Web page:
Apples, Apple Sauce, and Apple Butter

This past week, I went to visit my grandmother who lives in Chester County, PA. I love visiting my grandmother in the fall; she has apple trees, pear trees, berry bushes, rows of flowers and a huge plot just for vegetables, and they’re all in bloom in this season.

I lived with her for a couple years when I was a kid, and I used to help her pick flowers for the table and veggies for dinner. I loved using the fruit picker to pick apples from the top of the tree, and then watching my grandmother canning and preserving them. She made apple butter, too, from the cooked apples, adding cinnamon and brown sugar and roasting it for 8 hours. It’s so delicious on biscuits, scones, and waffles that my whole family, her neighbors, and even some friends of friends ask for a jar each fall.

My favorite part as a kid was using an old wooden pestle to mash the cooked apples through the ricer. My grandmother has owned those kitchen tools since she was 19, when she had her first child, my mother. She couldn’t afford to buy apple sauce from the store, so she collected apples from family members who had trees and then made apple sauce at home. Today, she has plenty of her own trees and a scrumptious tradition that I can’t wait to pass on.

Alice Kathryn Richardson Clean Food Club

Portrait of my grandmother sitting in her kitchen reading a Menonite cook book from the 1920’s that has lost its hard cover

Apple Butter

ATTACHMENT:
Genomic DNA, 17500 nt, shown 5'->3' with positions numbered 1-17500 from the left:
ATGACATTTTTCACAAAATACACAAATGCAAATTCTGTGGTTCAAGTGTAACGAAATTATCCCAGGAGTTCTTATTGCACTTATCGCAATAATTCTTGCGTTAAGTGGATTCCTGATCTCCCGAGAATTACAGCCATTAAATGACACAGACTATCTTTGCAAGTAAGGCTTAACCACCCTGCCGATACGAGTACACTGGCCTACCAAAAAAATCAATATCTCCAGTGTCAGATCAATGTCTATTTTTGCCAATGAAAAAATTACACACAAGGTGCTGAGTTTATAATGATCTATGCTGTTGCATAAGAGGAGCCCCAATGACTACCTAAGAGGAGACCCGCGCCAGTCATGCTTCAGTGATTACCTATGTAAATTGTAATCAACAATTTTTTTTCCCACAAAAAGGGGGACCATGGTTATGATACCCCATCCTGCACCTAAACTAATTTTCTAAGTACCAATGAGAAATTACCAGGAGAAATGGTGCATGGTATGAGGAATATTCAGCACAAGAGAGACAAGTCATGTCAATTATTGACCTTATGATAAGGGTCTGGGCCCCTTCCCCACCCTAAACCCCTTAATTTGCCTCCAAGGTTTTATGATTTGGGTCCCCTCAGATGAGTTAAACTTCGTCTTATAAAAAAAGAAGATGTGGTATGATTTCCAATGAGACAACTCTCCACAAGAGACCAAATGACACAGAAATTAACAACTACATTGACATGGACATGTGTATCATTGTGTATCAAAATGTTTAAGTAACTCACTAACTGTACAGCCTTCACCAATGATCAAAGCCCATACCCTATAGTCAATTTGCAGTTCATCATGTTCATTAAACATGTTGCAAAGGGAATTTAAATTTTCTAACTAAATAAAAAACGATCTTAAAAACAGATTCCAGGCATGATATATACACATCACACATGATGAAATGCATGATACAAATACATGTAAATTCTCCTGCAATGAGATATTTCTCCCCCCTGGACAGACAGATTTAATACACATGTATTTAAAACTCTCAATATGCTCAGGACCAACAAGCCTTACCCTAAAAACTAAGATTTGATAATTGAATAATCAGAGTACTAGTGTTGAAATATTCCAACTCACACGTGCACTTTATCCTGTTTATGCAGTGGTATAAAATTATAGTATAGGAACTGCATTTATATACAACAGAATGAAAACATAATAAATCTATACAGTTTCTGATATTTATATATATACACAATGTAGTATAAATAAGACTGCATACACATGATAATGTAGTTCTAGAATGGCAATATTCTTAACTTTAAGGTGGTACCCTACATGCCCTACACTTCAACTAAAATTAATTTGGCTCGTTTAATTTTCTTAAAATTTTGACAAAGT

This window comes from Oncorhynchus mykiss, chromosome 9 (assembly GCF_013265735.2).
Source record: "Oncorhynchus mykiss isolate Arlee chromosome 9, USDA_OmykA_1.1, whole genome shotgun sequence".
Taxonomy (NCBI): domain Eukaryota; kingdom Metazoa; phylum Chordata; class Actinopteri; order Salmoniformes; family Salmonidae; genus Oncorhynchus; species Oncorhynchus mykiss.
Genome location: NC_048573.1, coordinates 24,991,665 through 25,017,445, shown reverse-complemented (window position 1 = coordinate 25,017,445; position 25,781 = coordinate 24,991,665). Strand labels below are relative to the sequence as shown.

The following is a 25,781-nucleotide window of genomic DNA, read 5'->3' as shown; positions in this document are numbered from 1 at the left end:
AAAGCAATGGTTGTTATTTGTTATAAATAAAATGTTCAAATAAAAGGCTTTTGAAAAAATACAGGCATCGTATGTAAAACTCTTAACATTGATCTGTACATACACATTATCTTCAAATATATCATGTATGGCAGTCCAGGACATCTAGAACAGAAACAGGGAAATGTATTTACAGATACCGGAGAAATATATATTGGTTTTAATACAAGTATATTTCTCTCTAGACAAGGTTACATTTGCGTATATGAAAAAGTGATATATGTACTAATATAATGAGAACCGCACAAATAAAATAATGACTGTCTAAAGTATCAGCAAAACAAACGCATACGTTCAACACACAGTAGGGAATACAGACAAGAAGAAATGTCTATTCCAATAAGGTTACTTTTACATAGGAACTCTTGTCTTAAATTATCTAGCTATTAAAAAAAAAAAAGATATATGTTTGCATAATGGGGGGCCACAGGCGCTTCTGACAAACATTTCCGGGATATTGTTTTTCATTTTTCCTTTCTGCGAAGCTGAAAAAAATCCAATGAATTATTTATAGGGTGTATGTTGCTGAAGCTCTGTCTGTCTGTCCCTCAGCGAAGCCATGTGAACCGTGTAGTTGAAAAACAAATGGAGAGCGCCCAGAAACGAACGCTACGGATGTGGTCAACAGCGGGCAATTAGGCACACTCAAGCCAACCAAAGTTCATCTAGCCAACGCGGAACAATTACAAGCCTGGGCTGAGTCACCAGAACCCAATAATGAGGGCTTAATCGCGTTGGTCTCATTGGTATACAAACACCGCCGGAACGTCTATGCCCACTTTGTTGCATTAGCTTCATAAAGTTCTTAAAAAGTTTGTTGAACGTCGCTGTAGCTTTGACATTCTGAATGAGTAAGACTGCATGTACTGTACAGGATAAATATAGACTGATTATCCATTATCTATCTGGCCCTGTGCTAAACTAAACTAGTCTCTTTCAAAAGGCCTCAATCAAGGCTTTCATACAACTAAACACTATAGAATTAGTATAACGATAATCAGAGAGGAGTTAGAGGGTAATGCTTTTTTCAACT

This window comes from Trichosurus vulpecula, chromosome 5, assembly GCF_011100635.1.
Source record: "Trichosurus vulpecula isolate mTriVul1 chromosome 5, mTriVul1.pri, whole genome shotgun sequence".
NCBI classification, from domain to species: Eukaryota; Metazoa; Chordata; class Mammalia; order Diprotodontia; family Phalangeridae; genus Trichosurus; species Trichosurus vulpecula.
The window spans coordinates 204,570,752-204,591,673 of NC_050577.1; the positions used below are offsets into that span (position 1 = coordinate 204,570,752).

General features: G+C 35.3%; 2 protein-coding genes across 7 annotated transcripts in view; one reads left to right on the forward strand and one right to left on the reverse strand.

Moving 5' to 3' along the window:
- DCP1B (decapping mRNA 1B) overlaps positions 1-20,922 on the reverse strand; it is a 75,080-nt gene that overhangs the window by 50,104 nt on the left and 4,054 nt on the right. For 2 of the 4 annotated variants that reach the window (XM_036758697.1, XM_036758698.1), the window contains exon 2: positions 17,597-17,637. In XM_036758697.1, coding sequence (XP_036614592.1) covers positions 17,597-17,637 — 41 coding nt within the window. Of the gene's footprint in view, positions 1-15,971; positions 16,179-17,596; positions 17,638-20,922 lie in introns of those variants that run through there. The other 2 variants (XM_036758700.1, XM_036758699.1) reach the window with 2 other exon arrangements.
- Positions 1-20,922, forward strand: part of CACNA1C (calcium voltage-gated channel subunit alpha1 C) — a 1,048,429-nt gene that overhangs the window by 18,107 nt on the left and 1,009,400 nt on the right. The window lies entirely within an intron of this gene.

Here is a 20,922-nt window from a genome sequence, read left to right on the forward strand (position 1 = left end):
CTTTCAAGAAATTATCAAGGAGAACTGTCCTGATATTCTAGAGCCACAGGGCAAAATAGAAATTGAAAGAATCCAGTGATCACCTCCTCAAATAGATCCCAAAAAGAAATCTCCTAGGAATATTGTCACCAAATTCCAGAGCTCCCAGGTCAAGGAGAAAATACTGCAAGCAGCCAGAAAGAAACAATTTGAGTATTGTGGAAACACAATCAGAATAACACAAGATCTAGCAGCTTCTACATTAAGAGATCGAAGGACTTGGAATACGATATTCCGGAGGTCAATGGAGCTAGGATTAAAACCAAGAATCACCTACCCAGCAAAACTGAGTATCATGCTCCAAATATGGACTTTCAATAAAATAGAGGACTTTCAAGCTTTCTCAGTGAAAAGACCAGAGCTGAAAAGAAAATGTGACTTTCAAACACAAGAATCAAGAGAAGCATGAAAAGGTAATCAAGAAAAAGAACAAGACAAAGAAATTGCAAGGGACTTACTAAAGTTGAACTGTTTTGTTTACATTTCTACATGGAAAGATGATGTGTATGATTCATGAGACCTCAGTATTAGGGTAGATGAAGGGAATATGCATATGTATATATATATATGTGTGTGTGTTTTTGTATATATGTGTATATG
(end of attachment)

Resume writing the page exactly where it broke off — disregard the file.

Total time: 6 hours

Makes about 10 8-oz containers

In my basket:

Two dozen apples

From the pantry:

Cinnamon, to taste

Dark brown sugar, to taste

  1. Wash and dry apples. Core and cut into slices.
  2. Place cut apples into large pot, cover with water. Bring to a boil and simmer until soft, about 15-20 minutes.
  3. Preheat oven to 350°.
  4. Once apples are finished cooking, let sit and drain for a few minutes. The more water drains, the thicker the apple mash will be.
  5. Pour apples into the ricer and, using a pestle, mash the apples so that the flesh runs out.
  6. Toss out the remaining skins, and pour the apple mash into a roast pan. Add brown sugar and cinnamon to taste.
  7. Cover the pan and roast in the oven for 5 hours, maybe longer if you have a full pan. The longer it roasts, the more caramelized and dark in color it will get.
  8. When it’s done roasting, pull out the pan and scoop into jars.
  9. Fill a large pot of warm water on the stove, then add each jar. Cover the tops of the jars by 2 inches of water. Bring to boil, cover and simmer for about 10 minutes.
  10. Using tongs, remove the jars from the boiling water and sit aside to cool. Each jar of apple butter should last about a year.

Creator Alice Kathryn Richardson
Alice Kathryn Richardson is a new media photojournalist and creator of The Clean Food Club. She previously spent two years working on Deserts in the District, a series of short-form documentaries exploring food access and hunger in Washington, DC. She is committed to supporting local and sustainable food businesses by telling their stories with photo and video. Follow her on Twitter @AKR_Pictures.

One Comment Add yours

  1. Hey, I like your article. I recently finished an Blog Post on preserving food. I love to make my own food for Fall!. I will be making a basic pudding to go with it. The children will be on holiday and I am sure they are going to love it.


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